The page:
Blue Monument 11, 1968
PVA on canvas on masonite
signed & dated ‘Carl Plate ‘68’ (upper right) and with Bonython Gallery, Sydney label (on the reverse)
Bonython Gallery, Sydney
The Estate of Carl Plate, Sydney
Bonython Gallery, Sydney, 14-30 October 1968, cat. 9
Peter Bellew, catalogue for Bonython Gallery, 1968
Exhibition Commentary, Art & Australia, December 1968, illus vol 6 no.3, p. 196 illus in black and white
The artist and critic Elwyn Lynn wrote in 1969 of Plate’s Monument works that with them he aimed “to flatten the ‘void’ and re-activate it by centrally placed loose shapes. Though he abandoned the serialization of shapes, he preserved the clean, neutral ground.”
Chance elements appear in the work in forms that resemble torn paper, no doubt a reflection of the collages that Plate so regularly used in place of conventional preparatory sketches. The result is a vibrant, animated abstraction, with the cool, oceanic palette, absence of straight lines and use of negative space creating an image that is fluid but cleverly composed. It comes at an important time in Plate’s overall oeuvre when he had just returned from Paris on a residency funded by the Power Institute, University of Sydney, around which he produced a body of work that then critic at the Australian Laurie Thomas described as “controlled and disciplined, the work of a mature artist who has spent his life creating a language which he now uses with authority, sparely and coolly.”
Other Blue Monument works can be found in Australian public institutions, notably Blue Monument (1968) in Artbank's collection; Blue Monument No. 4 (1967) in the Reserve Bank of Australia collection and Blue Monument No. 5 (1967), now in the Art Gallery of Western Australia collection, which was originally acquired from Plate by the artist Rosalie Gascoigne.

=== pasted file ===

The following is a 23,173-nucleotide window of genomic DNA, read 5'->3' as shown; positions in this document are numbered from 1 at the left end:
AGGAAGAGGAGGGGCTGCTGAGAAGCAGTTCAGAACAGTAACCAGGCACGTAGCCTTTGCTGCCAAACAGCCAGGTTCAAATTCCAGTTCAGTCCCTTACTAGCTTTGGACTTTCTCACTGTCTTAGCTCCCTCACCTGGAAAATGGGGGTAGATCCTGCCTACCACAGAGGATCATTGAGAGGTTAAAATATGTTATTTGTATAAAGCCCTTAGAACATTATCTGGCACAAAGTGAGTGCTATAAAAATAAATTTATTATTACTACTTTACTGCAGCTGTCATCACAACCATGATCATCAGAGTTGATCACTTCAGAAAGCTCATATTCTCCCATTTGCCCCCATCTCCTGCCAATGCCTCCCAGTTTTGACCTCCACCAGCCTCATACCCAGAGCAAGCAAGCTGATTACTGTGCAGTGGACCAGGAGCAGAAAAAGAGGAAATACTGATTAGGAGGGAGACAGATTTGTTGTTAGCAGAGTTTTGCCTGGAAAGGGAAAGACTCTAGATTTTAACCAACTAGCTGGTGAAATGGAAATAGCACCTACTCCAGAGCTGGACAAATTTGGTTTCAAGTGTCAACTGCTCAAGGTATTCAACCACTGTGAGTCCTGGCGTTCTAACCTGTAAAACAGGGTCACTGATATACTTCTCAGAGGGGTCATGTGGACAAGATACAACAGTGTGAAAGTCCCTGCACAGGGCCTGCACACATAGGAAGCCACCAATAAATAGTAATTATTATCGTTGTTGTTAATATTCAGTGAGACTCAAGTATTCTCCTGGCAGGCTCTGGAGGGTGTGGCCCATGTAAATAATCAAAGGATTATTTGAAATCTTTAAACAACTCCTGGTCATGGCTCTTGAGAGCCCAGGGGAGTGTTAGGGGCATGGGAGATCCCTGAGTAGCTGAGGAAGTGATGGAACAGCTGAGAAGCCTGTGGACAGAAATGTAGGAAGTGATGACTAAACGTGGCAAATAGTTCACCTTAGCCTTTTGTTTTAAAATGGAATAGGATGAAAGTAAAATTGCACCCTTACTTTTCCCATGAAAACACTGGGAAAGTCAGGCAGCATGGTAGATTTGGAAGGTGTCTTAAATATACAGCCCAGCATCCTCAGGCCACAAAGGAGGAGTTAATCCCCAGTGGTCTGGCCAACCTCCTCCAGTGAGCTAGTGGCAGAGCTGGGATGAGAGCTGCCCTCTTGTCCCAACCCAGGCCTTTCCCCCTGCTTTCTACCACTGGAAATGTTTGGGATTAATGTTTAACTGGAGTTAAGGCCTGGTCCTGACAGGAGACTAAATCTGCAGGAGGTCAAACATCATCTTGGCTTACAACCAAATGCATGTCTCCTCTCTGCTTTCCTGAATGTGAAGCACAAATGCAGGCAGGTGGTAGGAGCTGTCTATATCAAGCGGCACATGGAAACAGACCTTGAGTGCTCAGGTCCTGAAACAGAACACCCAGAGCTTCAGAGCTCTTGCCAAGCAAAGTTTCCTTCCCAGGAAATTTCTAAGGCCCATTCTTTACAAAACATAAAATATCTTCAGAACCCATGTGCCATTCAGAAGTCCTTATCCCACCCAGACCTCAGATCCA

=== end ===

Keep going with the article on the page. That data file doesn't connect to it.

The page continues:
Soft, gently ragged masses emerged from an atmospheric matrix, fluctuating quietly, while lines strayed across them as if looking for the contours of a landscape form. Shifts of rhythm were given by clusters of leaf-like shapes, breaking away from their parent masses. The colours, bluish greens, browns, whites and elegiac greys – gave a calm face to images beneath which an implied world stirred uneasily. (Robert Hughes, The Art of Australia, Penguin Books, 1984, pp. 294-95.)
Returning from Europe after the Second World War, Carl Plate developed a profile as one of Sydney’s leading art world figures. A painter and collagist, he also ran the Notanda Gallery, an exhibition space and bookstore that served as a pivotal location for introducing contemporary art to Australia from Europe and the United States.
Inspired by encounters with Dada and Surrealist art and his travels through Europe and the Americas, Plate developed a style that was abstract, but with a dream-like undercurrent. He deployed colour to great effect, using a mostly reserved palette, though there are moments of vibrancy that attract the eye. At the same time, drawing was an integral component of Plate’s practice. “Colour,” he wrote in 1957, “although a joy to man’s soul, plays but a minor role in drawing, if it plays any role at all. The strength of drawing lies in its purity. Its purity makes it the most direct and personal of all forms of graphic expression.” This balance of opposites is a recurring feature in Plate’s work, which Bernard Smith felt “occupies a central, almost classical position between the linearists and the tonalists”.
Carl Plate exhibited extensively throughout his life alongside running the Notanda Gallery. In 1961, he was one of the “Sydney 9” group of abstract artists, exhibiting alongside John Olsen and William Rose. In 2006-07, the Art Gallery of New South Wales exhibited examples of Plate’s works from their collection. In 2009, an exhibition of his prolific collage works, ‘Carl Plate: Collage, 1938-1976’ was staged at the Hazelhurst Regional Gallery and Arts Centre. His work is represented in state and national collections in Australia, and in private collections in Australia, Europe and the United States.